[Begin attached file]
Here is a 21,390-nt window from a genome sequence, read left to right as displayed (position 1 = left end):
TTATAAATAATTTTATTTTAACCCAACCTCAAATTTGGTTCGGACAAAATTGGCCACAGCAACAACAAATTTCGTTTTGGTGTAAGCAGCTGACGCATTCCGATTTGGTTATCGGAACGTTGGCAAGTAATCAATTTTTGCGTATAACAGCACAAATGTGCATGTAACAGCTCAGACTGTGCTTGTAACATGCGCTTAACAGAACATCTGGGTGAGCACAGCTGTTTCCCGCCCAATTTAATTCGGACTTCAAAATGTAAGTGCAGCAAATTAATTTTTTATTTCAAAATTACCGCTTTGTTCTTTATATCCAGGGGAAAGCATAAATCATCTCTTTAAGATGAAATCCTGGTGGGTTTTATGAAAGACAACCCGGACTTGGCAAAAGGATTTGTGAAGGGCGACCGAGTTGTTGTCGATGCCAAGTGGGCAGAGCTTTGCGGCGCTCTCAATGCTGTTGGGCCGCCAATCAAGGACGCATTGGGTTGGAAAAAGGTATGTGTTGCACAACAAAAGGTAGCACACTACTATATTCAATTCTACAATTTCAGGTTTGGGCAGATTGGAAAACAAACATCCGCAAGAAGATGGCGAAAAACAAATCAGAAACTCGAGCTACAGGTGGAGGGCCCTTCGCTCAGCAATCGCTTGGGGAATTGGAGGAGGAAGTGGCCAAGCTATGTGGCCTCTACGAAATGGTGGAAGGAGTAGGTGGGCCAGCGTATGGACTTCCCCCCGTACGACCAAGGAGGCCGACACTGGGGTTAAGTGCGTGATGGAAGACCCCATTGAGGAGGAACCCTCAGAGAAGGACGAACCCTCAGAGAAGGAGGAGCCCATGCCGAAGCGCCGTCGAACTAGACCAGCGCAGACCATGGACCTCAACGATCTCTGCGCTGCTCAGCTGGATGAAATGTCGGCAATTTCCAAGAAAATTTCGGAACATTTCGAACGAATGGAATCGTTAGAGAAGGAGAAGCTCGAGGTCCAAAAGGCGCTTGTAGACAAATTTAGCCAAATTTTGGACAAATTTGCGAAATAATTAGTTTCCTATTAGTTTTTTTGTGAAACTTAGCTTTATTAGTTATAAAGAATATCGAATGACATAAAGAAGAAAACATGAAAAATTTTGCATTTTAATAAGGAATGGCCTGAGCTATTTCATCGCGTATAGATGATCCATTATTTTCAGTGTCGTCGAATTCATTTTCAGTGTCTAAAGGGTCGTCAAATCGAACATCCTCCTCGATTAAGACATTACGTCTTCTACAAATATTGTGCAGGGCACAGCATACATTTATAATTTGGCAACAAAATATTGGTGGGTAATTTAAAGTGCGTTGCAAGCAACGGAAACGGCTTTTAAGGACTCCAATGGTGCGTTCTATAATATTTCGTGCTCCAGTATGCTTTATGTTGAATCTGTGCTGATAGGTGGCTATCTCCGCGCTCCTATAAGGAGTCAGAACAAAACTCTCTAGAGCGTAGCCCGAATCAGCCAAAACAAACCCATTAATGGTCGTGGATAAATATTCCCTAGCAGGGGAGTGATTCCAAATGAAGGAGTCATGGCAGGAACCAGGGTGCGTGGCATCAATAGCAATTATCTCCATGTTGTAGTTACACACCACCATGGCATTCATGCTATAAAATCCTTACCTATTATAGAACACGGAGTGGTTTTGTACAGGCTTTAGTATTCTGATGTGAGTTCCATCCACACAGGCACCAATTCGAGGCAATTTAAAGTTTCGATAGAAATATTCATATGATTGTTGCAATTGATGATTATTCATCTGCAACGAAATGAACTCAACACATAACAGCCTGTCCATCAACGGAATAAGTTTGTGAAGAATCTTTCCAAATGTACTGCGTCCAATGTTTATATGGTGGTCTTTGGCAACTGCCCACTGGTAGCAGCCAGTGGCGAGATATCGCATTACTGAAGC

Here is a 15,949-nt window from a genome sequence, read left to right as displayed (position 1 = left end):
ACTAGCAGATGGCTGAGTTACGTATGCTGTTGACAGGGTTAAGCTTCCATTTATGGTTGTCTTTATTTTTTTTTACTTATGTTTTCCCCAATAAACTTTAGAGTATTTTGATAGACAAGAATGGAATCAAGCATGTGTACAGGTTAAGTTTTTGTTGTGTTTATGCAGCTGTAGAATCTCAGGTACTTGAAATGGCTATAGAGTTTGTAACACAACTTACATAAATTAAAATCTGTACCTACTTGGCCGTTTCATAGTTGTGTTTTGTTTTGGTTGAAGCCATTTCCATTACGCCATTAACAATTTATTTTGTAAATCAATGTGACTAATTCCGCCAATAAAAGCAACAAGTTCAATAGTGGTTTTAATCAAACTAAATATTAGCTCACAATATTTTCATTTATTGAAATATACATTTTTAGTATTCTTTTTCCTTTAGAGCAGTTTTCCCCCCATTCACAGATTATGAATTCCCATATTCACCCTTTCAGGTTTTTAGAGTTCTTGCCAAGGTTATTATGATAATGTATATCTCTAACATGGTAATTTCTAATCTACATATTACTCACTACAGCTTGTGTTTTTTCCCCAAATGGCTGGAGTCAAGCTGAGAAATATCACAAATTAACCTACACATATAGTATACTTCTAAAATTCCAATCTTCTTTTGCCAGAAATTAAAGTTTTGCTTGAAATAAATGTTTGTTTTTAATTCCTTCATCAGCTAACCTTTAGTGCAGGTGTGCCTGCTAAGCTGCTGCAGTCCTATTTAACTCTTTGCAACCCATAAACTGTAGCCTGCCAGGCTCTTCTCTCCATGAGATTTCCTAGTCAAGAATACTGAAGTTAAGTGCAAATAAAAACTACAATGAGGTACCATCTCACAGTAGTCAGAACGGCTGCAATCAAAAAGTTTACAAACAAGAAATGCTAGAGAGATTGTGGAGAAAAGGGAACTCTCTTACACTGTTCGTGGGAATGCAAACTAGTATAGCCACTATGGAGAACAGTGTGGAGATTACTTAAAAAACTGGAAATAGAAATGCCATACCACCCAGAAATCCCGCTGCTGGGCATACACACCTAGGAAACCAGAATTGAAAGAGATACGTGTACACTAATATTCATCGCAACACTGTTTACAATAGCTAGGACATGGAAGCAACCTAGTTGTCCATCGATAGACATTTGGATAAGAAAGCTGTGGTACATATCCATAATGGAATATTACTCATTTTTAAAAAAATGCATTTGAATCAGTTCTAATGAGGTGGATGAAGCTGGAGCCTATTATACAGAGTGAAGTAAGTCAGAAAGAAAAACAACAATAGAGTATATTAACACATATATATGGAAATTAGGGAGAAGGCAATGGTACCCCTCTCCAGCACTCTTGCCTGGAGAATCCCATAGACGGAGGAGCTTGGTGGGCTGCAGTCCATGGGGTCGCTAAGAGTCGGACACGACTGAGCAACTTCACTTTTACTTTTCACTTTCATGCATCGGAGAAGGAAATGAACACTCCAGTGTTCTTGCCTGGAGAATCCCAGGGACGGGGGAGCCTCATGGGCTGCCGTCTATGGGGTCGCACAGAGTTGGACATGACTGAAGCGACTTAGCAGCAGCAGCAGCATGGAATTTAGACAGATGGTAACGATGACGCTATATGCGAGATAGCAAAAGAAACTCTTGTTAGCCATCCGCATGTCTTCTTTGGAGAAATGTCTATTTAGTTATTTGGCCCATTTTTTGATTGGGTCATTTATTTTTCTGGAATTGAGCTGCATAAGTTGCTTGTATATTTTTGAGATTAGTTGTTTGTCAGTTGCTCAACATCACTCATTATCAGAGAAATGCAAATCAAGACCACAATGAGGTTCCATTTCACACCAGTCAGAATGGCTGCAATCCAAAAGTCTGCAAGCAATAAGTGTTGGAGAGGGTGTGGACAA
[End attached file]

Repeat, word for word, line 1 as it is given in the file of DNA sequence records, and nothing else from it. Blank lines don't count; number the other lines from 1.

Here is a 21,390-nt window from a genome sequence, read left to right as displayed (position 1 = left end):